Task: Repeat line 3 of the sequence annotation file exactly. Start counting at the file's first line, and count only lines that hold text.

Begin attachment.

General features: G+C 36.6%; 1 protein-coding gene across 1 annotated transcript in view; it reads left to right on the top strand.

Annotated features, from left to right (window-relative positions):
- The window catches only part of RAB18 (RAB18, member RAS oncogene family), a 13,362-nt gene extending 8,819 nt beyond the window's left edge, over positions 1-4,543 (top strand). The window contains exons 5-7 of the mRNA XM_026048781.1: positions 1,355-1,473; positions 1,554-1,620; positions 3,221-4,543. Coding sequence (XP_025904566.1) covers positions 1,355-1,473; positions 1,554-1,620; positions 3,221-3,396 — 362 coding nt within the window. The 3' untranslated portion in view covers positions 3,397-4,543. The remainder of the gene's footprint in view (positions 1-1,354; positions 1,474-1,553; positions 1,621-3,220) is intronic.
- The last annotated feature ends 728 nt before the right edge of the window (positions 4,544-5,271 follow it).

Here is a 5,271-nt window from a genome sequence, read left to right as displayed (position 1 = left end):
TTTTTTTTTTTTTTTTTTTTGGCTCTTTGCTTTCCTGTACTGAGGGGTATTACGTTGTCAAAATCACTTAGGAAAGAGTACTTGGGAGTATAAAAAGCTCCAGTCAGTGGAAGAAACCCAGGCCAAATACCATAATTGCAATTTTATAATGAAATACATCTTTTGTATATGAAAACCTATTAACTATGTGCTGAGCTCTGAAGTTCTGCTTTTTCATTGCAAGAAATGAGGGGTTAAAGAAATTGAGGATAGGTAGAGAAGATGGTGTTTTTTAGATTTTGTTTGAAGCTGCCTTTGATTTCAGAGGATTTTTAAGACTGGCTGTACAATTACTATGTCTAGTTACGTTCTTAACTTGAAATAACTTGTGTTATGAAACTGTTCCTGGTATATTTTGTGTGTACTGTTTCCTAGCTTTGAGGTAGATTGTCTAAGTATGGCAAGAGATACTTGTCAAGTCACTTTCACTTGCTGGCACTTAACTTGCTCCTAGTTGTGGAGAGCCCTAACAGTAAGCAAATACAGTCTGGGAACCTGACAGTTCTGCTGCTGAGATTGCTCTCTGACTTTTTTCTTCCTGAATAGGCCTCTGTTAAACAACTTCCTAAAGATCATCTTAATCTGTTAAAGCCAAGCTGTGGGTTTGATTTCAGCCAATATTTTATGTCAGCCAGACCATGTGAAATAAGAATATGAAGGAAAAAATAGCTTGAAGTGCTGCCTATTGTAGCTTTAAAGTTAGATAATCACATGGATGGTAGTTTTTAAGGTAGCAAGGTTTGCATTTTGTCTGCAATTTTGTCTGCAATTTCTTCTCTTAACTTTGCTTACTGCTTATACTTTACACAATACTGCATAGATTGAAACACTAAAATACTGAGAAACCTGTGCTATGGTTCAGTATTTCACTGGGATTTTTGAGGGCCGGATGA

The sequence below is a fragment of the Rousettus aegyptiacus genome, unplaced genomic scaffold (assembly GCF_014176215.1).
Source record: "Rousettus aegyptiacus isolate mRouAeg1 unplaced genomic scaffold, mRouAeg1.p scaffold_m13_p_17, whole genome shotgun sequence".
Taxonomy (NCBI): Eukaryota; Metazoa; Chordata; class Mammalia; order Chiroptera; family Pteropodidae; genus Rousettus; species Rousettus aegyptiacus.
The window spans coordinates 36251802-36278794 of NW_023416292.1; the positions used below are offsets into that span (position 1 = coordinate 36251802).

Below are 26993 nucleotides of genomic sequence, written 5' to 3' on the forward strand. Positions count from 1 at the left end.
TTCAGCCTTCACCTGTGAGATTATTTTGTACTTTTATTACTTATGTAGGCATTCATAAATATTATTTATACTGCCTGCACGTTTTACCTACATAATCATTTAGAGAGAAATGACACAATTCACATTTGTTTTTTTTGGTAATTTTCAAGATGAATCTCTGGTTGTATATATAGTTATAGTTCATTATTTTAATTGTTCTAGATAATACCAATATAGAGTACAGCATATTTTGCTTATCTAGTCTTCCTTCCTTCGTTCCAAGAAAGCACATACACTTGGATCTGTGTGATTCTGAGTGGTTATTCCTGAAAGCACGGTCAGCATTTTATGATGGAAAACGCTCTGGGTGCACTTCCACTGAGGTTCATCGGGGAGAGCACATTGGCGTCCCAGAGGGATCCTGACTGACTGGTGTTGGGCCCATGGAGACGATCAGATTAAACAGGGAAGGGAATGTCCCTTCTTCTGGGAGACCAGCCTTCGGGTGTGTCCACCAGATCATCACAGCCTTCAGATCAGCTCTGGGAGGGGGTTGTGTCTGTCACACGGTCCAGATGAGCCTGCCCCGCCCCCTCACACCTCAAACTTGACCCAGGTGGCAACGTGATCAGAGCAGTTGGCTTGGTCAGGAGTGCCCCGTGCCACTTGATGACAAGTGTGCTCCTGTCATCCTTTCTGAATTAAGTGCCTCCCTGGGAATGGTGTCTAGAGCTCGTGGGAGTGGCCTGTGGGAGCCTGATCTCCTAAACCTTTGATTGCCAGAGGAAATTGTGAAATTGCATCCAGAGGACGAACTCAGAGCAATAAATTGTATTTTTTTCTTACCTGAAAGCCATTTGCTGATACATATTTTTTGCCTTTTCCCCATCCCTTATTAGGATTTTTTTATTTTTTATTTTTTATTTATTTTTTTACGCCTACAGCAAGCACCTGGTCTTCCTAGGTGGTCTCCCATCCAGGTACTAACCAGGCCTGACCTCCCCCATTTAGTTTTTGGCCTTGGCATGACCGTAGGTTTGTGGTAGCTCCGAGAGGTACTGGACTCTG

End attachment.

- The window catches only part of RAB18 (RAB18, member RAS oncogene family), a 13,362-nt gene extending 8,819 nt beyond the window's left edge, over positions 1-4,543 (top strand). The window contains exons 5-7 of the mRNA XM_026048781.1: positions 1,355-1,473; positions 1,554-1,620; positions 3,221-4,543. Coding sequence (XP_025904566.1) covers positions 1,355-1,473; positions 1,554-1,620; positions 3,221-3,396 — 362 coding nt within the window. The 3' untranslated portion in view covers positions 3,397-4,543. The remainder of the gene's footprint in view (positions 1-1,354; positions 1,474-1,553; positions 1,621-3,220) is intronic.